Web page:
The benefits gained from the closure of the inlet ports 333 include increases hydraulic efficiency and a reduced motor start up speed. The motor operates substantially as the known motor 20, 50 as described hereinbefore.

FIG. 6 shows an underwater excavation apparatus 400 of the type powered by a motor 410 in accordance with the present invention. For ease of reference like numerals are used in FIG. 6 to designate like parts as in the apparatus 10 of FIG. 1, but prefixed with `4`. The apparatus 400 includes a motor 410 including two motors 420, 450 according to the present invention, contra rotating impellers 535, 540 and a substantially tubular body 570. In use the excavator 400 is suspended from a surface vessel at a predetermined distance from the seabed. The height of the excavator 400 above the seabed is dependent on such factors as the depth of excavation required in the seabed, the depth at which the excavation is taking place and the consistency of the seabed among others.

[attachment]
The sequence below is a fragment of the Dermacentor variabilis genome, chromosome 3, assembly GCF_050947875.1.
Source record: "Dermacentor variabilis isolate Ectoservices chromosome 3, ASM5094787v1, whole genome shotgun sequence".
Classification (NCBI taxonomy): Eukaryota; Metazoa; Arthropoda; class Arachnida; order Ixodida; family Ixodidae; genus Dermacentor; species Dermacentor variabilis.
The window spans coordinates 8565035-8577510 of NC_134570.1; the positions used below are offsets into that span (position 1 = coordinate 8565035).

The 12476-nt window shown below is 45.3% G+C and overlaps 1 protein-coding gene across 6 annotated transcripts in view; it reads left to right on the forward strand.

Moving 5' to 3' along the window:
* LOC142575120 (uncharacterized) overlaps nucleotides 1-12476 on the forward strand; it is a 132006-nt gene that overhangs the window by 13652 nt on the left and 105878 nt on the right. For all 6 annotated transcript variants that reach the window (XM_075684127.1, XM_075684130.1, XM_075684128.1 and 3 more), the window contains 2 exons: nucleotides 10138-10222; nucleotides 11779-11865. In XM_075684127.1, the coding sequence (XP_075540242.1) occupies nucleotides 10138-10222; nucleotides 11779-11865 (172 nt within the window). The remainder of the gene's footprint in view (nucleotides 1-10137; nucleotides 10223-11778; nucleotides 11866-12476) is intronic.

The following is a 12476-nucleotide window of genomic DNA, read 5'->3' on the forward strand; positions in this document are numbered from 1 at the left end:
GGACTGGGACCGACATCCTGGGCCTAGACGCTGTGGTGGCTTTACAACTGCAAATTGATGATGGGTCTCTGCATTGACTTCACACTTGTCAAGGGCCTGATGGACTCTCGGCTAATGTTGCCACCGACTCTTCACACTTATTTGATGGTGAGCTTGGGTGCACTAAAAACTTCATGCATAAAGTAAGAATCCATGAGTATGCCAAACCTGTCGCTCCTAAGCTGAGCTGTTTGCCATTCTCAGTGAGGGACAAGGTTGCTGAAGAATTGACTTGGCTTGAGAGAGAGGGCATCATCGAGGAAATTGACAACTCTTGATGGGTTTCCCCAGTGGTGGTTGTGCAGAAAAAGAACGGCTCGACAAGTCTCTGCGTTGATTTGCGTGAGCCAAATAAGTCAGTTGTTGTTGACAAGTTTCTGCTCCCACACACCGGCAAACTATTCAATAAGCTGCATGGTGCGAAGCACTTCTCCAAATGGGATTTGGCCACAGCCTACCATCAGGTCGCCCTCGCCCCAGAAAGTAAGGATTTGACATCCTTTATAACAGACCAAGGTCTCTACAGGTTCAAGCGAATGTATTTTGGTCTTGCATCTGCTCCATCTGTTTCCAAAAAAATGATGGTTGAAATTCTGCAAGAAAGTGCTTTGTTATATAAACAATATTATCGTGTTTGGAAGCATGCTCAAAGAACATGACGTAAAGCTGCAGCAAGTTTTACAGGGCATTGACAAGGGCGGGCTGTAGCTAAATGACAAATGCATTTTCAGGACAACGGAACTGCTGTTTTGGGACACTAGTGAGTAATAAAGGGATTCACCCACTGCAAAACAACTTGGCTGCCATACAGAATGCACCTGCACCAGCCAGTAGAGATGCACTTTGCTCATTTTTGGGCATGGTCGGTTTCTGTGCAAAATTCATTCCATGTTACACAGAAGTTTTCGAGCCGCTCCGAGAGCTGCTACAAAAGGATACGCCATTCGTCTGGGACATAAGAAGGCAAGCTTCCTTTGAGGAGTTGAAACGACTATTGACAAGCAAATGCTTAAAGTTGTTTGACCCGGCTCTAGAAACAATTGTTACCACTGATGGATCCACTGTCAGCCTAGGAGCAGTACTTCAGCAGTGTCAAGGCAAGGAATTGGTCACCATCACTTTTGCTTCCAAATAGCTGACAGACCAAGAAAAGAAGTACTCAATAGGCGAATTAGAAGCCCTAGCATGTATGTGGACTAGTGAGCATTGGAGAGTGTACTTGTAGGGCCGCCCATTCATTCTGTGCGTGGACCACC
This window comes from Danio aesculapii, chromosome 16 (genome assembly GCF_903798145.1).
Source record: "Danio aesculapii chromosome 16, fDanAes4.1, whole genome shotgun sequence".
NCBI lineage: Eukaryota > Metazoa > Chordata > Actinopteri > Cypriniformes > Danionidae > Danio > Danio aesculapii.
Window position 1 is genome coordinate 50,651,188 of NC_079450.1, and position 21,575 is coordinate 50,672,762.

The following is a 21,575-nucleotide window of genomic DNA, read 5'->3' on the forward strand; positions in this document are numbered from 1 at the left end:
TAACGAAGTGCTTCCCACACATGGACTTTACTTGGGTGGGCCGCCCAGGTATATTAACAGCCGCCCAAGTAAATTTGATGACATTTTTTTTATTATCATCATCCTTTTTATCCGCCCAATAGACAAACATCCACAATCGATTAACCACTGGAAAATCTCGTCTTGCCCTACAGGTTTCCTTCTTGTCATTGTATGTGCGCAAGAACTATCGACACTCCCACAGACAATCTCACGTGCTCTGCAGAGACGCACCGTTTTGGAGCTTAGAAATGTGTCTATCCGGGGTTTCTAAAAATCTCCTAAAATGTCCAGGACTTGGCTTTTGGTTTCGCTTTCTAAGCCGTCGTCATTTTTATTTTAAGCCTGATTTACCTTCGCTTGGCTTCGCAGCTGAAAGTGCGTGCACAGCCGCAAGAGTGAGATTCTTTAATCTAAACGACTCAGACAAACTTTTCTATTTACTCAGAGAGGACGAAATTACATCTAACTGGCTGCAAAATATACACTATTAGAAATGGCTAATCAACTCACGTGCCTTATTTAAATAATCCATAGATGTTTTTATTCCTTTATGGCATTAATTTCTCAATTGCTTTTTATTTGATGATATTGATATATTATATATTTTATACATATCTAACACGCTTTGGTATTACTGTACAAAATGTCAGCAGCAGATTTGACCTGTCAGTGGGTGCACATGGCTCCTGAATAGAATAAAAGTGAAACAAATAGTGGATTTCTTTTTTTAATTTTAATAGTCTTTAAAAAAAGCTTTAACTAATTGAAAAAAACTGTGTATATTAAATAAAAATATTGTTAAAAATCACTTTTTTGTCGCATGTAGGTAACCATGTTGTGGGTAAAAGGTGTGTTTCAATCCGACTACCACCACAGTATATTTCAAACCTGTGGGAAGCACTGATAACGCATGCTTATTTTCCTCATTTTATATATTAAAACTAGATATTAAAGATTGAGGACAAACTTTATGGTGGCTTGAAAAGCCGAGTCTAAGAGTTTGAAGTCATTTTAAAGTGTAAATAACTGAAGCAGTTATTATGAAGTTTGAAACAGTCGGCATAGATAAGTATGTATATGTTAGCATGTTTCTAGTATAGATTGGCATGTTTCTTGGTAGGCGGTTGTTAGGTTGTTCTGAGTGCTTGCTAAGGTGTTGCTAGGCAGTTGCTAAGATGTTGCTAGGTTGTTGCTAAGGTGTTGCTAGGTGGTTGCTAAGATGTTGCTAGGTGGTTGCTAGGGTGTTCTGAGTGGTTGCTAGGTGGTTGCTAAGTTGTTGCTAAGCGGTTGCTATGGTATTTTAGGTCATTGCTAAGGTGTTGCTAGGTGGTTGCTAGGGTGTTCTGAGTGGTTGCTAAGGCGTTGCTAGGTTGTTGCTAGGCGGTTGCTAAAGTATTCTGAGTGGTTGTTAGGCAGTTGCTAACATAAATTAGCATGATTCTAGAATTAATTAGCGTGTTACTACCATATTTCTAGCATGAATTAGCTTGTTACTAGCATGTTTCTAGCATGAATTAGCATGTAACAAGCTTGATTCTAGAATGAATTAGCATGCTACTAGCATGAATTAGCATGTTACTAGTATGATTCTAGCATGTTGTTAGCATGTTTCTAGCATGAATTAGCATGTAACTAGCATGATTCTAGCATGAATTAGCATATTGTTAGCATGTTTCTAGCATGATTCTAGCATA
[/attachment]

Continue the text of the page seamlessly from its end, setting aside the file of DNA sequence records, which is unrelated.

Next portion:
The supply of pressurised fluid, usually sea-water, to the motor 410 prompts the contra-rotation of drive shaft 430 and the motor housing 421 with the resultant contra-rotation of the impellers 535, 540. The upper impeller 540 is rigidly attached to the motor housing 421 while the lower impeller is rigidly attached to the drive shaft 430. In use the excavator 400 may be operated such that the impellers 535, 540 provide a fast moving stream of water directed at the seabed.